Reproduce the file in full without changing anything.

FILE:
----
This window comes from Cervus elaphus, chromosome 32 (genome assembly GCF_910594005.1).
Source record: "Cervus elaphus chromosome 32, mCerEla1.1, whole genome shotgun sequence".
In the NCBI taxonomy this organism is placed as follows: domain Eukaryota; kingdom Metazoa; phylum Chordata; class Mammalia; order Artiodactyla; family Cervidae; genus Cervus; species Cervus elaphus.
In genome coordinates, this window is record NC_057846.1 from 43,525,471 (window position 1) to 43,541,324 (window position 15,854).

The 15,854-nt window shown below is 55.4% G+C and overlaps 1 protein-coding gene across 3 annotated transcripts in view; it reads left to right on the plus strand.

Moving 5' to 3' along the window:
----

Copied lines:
This window comes from Cervus elaphus, chromosome 32 (genome assembly GCF_910594005.1).
Source record: "Cervus elaphus chromosome 32, mCerEla1.1, whole genome shotgun sequence".
In the NCBI taxonomy this organism is placed as follows: domain Eukaryota; kingdom Metazoa; phylum Chordata; class Mammalia; order Artiodactyla; family Cervidae; genus Cervus; species Cervus elaphus.
In genome coordinates, this window is record NC_057846.1 from 43,525,471 (window position 1) to 43,541,324 (window position 15,854).

The 15,854-nt window shown below is 55.4% G+C and overlaps 1 protein-coding gene across 3 annotated transcripts in view; it reads left to right on the plus strand.

Moving 5' to 3' along the window: